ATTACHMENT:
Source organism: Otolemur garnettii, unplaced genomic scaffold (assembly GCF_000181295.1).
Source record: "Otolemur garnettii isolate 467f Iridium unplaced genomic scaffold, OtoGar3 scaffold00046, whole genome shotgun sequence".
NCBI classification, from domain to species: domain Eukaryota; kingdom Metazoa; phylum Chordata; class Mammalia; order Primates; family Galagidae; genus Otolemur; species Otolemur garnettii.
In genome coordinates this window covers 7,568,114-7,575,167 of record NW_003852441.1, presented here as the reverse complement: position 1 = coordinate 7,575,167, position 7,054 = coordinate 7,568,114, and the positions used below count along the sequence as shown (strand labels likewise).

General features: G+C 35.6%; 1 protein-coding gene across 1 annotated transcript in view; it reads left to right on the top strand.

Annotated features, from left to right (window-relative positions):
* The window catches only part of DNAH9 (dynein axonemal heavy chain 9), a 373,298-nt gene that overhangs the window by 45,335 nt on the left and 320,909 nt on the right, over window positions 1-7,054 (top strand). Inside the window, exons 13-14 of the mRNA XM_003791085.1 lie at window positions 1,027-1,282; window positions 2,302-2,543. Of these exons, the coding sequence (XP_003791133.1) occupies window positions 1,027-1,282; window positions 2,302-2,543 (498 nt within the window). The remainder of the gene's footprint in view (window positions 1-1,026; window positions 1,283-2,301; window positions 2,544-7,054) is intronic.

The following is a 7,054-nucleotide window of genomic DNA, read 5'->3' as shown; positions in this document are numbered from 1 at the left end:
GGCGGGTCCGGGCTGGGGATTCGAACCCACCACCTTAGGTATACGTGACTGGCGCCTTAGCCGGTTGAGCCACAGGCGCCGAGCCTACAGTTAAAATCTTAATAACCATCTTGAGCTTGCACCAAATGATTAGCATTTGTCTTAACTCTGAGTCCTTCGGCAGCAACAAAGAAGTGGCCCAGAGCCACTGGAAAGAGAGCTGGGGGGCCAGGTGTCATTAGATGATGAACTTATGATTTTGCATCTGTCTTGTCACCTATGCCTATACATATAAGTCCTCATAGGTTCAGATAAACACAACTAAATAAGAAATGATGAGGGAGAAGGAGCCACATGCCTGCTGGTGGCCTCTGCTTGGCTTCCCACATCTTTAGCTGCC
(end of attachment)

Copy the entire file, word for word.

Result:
Source organism: Otolemur garnettii, unplaced genomic scaffold (assembly GCF_000181295.1).
Source record: "Otolemur garnettii isolate 467f Iridium unplaced genomic scaffold, OtoGar3 scaffold00046, whole genome shotgun sequence".
NCBI classification, from domain to species: domain Eukaryota; kingdom Metazoa; phylum Chordata; class Mammalia; order Primates; family Galagidae; genus Otolemur; species Otolemur garnettii.
In genome coordinates this window covers 7,568,114-7,575,167 of record NW_003852441.1, presented here as the reverse complement: position 1 = coordinate 7,575,167, position 7,054 = coordinate 7,568,114, and the positions used below count along the sequence as shown (strand labels likewise).

General features: G+C 35.6%; 1 protein-coding gene across 1 annotated transcript in view; it reads left to right on the top strand.

Annotated features, from left to right (window-relative positions):
* The window catches only part of DNAH9 (dynein axonemal heavy chain 9), a 373,298-nt gene that overhangs the window by 45,335 nt on the left and 320,909 nt on the right, over window positions 1-7,054 (top strand). Inside the window, exons 13-14 of the mRNA XM_003791085.1 lie at window positions 1,027-1,282; window positions 2,302-2,543. Of these exons, the coding sequence (XP_003791133.1) occupies window positions 1,027-1,282; window positions 2,302-2,543 (498 nt within the window). The remainder of the gene's footprint in view (window positions 1-1,026; window positions 1,283-2,301; window positions 2,544-7,054) is intronic.

The following is a 7,054-nucleotide window of genomic DNA, read 5'->3' as shown; positions in this document are numbered from 1 at the left end:
GGCGGGTCCGGGCTGGGGATTCGAACCCACCACCTTAGGTATACGTGACTGGCGCCTTAGCCGGTTGAGCCACAGGCGCCGAGCCTACAGTTAAAATCTTAATAACCATCTTGAGCTTGCACCAAATGATTAGCATTTGTCTTAACTCTGAGTCCTTCGGCAGCAACAAAGAAGTGGCCCAGAGCCACTGGAAAGAGAGCTGGGGGGCCAGGTGTCATTAGATGATGAACTTATGATTTTGCATCTGTCTTGTCACCTATGCCTATACATATAAGTCCTCATAGGTTCAGATAAACACAACTAAATAAGAAATGATGAGGGAGAAGGAGCCACATGCCTGCTGGTGGCCTCTGCTTGGCTTCCCACATCTTTAGCTGCC